Mr. Currie said transportation will likely be the second-biggest issue in this session.

“We know that there are transportation needs around the state, and community and elected leaders have all expressed a strong desire to address the congestion,” he said. “We would be willing to support raising some form of revenue — gas taxes and registration fees or titling taxes.”

With the General Assembly convening tomorrow, Mr. Ehrlich has said only that the Intercounty Connector is a priority and that he will reintroduce the slots legislation.

However, one of Mr. Ehrlich’s legislative aides told The Washington Times the slots bill would be similar to last year’s, which included a plan to put 11,500 machines at the four tracks: 3,500 each at Pimlico, Laurel and Rosecroft, and 1,000 in Allegany County.

The aide also said the governor has indicated that he would be willing to consider alternatives.

Senate President Thomas V. Mike Miller Jr. of Prince George’s County is one of the state’s top-ranking Democrats who has supported Mr. Ehrlich’s slots proposal, which the governor hopes will generate enough profit to reduce the $786 million budget deficit and pay for the public education reform plan known as the Thornton initiative.

The initiative requires an increase in state aid to schools by $1.3 billion over six years.

Ehrlich officials said the governor also is considering legislation to preserve the historic-preservation tax credit and to help convert sites contaminated by industrial pollutants, or brownfields, into viable real estate.

Mr. Masters said the administration is also working on a drug-treatment initiative to put more offenders in rehabilitation programs instead of jail.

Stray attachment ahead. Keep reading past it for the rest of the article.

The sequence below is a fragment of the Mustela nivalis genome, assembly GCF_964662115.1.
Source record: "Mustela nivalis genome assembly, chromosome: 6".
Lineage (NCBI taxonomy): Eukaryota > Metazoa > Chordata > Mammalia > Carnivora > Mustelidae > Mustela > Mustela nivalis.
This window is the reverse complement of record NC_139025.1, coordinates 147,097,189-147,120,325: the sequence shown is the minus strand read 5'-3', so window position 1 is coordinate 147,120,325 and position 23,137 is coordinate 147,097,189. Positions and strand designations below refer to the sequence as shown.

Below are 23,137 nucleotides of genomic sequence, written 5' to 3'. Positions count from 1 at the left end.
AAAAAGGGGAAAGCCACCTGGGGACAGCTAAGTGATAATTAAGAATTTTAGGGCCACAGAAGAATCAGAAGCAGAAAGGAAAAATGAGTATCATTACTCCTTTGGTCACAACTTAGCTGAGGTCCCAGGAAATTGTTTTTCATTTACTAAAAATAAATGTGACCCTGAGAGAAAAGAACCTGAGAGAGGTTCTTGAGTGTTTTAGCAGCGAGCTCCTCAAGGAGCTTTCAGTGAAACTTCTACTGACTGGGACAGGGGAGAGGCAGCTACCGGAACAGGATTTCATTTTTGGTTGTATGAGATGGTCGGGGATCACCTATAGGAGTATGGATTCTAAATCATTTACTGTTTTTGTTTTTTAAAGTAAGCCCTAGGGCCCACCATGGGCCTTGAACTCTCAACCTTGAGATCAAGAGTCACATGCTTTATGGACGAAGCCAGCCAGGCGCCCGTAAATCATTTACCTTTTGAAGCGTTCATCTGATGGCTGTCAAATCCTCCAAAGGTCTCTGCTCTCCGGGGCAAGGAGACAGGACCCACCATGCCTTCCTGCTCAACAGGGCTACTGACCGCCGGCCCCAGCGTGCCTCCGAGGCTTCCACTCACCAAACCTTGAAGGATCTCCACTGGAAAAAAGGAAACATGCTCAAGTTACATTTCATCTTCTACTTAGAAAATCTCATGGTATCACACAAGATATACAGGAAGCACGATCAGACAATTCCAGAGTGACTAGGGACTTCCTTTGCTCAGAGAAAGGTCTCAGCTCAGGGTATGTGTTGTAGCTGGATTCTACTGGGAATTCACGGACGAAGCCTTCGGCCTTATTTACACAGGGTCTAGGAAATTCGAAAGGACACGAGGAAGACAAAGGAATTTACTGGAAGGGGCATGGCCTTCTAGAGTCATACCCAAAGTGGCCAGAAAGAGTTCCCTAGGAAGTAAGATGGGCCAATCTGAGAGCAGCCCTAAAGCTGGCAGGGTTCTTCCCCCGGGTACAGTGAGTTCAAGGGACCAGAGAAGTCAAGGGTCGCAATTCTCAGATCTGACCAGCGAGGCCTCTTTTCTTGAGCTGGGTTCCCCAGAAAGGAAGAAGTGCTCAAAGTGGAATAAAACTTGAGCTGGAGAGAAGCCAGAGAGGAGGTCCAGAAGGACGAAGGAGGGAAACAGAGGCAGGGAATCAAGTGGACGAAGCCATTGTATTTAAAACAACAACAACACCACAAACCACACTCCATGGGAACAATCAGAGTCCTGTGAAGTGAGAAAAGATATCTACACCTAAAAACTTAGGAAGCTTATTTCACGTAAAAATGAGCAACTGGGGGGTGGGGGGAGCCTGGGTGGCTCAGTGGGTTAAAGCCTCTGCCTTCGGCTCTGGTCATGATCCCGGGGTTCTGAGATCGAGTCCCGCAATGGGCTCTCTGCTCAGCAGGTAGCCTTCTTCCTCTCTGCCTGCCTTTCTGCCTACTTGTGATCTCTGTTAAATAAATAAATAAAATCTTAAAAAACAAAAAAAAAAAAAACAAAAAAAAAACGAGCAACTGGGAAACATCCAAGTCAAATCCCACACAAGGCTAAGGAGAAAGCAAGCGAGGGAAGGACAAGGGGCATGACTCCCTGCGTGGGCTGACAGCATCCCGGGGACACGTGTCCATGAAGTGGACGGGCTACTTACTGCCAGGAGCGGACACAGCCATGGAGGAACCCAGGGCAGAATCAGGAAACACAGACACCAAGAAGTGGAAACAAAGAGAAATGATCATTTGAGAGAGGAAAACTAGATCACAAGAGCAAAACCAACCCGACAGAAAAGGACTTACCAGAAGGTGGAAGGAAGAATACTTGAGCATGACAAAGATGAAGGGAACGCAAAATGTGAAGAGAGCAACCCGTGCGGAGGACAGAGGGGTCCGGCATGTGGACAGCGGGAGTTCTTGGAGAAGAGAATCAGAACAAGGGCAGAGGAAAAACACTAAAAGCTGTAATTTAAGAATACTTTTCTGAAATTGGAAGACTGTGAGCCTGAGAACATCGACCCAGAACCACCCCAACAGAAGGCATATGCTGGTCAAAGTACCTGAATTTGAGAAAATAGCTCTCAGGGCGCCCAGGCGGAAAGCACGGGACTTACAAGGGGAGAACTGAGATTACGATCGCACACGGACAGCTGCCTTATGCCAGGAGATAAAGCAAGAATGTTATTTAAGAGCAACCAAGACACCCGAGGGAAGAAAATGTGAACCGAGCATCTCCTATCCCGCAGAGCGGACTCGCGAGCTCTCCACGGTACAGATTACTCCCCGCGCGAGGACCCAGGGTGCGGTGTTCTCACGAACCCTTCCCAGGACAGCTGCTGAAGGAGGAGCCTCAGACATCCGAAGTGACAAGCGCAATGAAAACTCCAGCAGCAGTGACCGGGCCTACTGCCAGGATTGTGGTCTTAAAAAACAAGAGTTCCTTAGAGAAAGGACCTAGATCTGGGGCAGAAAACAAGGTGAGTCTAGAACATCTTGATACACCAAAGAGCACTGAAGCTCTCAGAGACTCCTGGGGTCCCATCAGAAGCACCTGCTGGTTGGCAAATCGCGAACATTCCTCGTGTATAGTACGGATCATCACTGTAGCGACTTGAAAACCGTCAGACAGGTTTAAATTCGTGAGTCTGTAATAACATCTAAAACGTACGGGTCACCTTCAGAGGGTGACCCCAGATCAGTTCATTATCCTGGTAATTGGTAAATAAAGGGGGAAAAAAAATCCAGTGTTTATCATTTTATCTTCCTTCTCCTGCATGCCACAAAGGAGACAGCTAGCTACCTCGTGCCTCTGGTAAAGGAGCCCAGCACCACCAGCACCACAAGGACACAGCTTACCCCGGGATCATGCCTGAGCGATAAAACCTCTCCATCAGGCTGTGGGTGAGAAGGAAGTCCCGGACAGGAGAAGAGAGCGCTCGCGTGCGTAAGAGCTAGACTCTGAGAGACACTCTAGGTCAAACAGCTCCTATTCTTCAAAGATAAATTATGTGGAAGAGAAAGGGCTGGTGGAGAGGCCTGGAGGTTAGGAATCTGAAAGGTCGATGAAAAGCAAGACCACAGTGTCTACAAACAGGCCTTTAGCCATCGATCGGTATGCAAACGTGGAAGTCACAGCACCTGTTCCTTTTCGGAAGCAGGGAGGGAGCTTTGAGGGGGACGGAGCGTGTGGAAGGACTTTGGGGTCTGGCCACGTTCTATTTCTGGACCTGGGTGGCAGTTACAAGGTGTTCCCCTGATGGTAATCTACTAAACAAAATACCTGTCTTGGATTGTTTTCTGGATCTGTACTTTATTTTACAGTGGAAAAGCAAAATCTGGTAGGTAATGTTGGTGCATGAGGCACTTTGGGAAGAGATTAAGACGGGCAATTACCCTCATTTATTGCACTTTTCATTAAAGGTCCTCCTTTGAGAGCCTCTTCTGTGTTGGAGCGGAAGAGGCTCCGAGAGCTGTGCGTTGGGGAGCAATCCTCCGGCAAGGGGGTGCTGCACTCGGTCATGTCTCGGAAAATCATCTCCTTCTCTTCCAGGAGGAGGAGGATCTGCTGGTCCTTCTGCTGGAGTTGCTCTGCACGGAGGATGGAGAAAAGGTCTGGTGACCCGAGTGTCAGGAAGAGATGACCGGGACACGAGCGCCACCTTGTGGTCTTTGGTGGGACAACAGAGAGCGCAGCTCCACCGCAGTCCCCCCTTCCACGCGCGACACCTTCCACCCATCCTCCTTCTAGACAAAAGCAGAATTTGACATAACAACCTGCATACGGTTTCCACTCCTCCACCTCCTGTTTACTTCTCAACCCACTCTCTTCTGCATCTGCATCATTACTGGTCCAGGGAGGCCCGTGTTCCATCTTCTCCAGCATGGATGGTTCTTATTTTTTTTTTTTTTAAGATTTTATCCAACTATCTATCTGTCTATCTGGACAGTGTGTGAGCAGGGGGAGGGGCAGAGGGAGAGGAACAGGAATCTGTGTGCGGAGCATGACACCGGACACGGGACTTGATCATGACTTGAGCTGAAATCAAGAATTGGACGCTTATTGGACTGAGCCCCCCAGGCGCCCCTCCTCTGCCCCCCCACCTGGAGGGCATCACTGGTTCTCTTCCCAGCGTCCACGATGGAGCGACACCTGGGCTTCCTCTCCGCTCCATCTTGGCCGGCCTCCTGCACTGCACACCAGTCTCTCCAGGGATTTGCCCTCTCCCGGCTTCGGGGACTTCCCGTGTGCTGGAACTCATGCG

“Keeping these folks incarcerated is expensive and we can provide treatment at a lesser cost,” he said.

The governor also wants to address the problem of how medical-malpractice rulings are increasing insurance costs for doctors.

Republican strategist Kevin Igoe agreed that medical-liability reform is a “big issue,” but said slots and the state budget will be the “driving issues.”

He gave Mr. Ehrlich’s slots proposal “about a 50-50 chance” of passing.

“Clearly, it will pass the Senate, and of course you have the governor, that’s two of the big three,” Mr. Igoe said. “So it all comes down to Mike Busch and the House Democratic caucus.”

He expects Mr. Busch to play a major role again.

“Mike Busch has become the Don Quixote of Maryland fiscal policy — tilting at the windmills of new revenue sources,” Mr. Igoe said. “The question the Democrats have to answer is: If you are opposed to slots, how do you fund the programs you want?”

He also said Mr. Busch’s obstructionist policy on slots may backfire.

“The Democrats keep pushing tax increases, and that keeps helping Bob Ehrlich,” Mr. Igoe said. Mr. Ehrlich “is the only thing standing between taxpayers and a huge tax increase.”